Meet in a private space.

Wear head phones during session.

Place something that creates white noise outside door (fan or sound machine,etc)


It is important to understand that teletherapy is not appropriate for everyone.  Our clinicians will assess your appropriateness and readiness for use of Telemental Health Services. Teletherapy is best suited for people with concerns that can be addressed within a relatively short amount of time (e.g., less than 3 months).  Specifically, teletherapy is most appropriate for people who have some ability to cope with stressors in adaptive ways. 

WIth that said, in the event of illness or transportation issues, as well as inclement weather or other world events that may make it difficult for anyone to physically get to their scheduled appointment, teletherapy is a good short term solution for all patients.


First let’s assess what you have at home, colored pencils, markers, pastels, crayons, watercolors, paper, glue, scissors, etc. When you first meet with your therapist you will discuss art material availability. Art therapy, with a registered Art Therapist, through Telemental Health Services are created by sharing images, written and visual journaling entries that are created during and in between sessions. Art Therapists support a client’s visual expression of therapeutic themes and skills, while honoring appropriate emotional responses through the art making process.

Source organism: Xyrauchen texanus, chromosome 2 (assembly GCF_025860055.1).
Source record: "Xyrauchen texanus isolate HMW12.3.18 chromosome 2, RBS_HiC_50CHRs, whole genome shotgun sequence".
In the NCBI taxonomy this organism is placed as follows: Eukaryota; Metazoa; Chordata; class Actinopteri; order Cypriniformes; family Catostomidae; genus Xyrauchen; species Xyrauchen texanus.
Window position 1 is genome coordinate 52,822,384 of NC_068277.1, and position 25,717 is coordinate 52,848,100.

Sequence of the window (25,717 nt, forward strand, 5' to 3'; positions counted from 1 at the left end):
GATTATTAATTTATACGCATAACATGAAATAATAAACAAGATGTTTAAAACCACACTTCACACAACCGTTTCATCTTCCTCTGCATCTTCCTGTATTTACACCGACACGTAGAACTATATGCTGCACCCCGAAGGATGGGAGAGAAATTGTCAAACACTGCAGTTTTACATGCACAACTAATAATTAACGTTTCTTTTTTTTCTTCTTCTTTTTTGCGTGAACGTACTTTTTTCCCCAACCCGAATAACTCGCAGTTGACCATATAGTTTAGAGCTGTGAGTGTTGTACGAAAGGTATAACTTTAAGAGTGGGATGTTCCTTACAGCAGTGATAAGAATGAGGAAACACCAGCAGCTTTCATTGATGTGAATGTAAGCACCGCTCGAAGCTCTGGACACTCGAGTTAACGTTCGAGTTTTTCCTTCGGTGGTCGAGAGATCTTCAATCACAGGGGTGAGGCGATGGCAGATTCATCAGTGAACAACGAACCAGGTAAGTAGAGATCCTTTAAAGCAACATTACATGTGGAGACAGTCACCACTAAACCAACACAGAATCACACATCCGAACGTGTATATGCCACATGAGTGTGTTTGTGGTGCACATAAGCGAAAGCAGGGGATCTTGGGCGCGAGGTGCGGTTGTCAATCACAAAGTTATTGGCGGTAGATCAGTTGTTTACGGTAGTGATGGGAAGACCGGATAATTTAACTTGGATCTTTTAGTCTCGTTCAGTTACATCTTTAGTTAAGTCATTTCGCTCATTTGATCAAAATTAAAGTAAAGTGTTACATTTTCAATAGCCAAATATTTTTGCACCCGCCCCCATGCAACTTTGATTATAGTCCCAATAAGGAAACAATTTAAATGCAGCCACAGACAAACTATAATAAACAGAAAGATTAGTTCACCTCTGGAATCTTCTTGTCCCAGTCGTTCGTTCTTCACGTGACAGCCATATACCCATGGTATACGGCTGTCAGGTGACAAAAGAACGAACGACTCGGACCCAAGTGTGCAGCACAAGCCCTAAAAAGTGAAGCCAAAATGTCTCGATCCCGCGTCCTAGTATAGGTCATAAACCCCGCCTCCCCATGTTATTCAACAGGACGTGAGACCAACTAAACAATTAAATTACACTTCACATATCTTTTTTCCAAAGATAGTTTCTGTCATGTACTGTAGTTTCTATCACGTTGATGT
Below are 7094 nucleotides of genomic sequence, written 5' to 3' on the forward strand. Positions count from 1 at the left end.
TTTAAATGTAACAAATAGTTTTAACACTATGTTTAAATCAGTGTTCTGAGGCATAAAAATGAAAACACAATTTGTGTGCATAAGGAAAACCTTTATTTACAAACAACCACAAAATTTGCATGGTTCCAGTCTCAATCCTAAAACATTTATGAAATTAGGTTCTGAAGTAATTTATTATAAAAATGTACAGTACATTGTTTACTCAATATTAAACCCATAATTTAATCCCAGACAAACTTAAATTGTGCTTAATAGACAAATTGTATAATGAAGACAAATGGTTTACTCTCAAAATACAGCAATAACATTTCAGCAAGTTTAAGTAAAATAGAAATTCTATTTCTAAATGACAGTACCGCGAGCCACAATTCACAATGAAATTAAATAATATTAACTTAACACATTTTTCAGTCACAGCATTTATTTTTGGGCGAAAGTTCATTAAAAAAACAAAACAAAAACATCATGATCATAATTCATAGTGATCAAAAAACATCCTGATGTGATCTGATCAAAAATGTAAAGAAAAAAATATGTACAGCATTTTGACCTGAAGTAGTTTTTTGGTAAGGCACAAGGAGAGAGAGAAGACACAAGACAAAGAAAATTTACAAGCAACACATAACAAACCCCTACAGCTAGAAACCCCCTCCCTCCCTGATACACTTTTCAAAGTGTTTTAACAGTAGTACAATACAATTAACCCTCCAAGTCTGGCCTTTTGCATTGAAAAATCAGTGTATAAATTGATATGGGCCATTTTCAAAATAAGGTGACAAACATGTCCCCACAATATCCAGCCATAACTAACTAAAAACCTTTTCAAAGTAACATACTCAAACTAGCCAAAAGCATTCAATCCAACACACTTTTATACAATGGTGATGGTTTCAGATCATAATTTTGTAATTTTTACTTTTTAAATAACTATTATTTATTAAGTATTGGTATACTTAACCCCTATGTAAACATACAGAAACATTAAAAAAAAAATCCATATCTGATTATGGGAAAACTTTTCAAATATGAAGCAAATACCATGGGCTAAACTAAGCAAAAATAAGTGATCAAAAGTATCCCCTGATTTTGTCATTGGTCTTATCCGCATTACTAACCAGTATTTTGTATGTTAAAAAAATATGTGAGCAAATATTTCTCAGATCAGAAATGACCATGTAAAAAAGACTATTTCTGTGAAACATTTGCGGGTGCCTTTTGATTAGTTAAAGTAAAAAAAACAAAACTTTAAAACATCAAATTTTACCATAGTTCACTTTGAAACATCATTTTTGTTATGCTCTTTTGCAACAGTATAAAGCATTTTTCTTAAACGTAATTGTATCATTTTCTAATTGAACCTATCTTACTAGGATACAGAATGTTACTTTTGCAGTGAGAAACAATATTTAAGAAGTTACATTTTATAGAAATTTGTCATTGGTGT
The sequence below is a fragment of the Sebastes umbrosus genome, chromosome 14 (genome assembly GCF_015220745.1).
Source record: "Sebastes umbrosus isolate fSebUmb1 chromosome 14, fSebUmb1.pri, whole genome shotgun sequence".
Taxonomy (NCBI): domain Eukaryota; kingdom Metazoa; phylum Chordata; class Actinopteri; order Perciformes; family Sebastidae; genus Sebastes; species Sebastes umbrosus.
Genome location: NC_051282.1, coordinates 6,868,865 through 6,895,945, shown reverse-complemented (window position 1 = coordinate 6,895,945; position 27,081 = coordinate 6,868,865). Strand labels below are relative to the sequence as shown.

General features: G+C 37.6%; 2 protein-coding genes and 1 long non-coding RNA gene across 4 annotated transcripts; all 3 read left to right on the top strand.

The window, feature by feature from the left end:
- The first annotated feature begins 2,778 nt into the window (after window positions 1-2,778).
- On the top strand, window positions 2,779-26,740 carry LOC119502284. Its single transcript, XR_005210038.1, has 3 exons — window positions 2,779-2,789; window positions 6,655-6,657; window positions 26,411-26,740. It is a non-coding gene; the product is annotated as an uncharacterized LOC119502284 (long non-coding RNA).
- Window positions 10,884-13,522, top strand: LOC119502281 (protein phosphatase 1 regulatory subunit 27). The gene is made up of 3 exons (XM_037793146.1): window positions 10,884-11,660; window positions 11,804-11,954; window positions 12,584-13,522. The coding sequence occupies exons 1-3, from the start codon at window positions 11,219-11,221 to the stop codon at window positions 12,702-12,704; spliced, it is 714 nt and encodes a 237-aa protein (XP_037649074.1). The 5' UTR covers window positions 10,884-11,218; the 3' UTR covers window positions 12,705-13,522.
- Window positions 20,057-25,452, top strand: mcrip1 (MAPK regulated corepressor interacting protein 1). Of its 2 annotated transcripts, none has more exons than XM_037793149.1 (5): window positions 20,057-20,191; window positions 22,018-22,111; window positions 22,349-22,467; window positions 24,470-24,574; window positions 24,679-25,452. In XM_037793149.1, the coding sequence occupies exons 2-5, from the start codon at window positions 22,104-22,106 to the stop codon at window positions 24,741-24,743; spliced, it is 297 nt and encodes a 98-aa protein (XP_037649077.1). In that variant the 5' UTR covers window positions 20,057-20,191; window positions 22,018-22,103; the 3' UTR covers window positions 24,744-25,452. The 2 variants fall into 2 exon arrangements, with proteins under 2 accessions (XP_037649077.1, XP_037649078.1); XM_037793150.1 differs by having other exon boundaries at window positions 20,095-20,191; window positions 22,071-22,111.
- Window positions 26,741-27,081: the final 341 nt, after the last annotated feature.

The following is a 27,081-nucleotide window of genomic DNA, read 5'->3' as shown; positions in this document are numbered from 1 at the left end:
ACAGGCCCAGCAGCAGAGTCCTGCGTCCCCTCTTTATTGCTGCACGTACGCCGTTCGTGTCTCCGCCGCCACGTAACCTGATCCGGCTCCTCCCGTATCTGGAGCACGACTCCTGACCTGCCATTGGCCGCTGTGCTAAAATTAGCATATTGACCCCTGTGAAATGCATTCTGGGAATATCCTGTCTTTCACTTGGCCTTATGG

“Telemedicine” means the delivery of health care services or consultations while the patient is at an originating site and the licensed health care provider is at a distant site. A communication between licensed health care providers that consists solely of a telephone conversation, e-mail, or facsimile transmission does not constitute telemedicine consultations or services. A communication between a licensed health care provider and a patient that consists solely of an e-mail or facsimile transmission does not constitute telemedicine consultations or services. Telemedicine may be provided by means of real-time two-way, interactive audio and visual communications, including the application of secure video conferencing or store-and-forward technology to provide or support health care delivery, which facilitate the assessment, diagnosis, consultation, treatment, education, and care management of a patient’s health care. MN Statute Sec 256B.0625, subdivision 8 & 147.033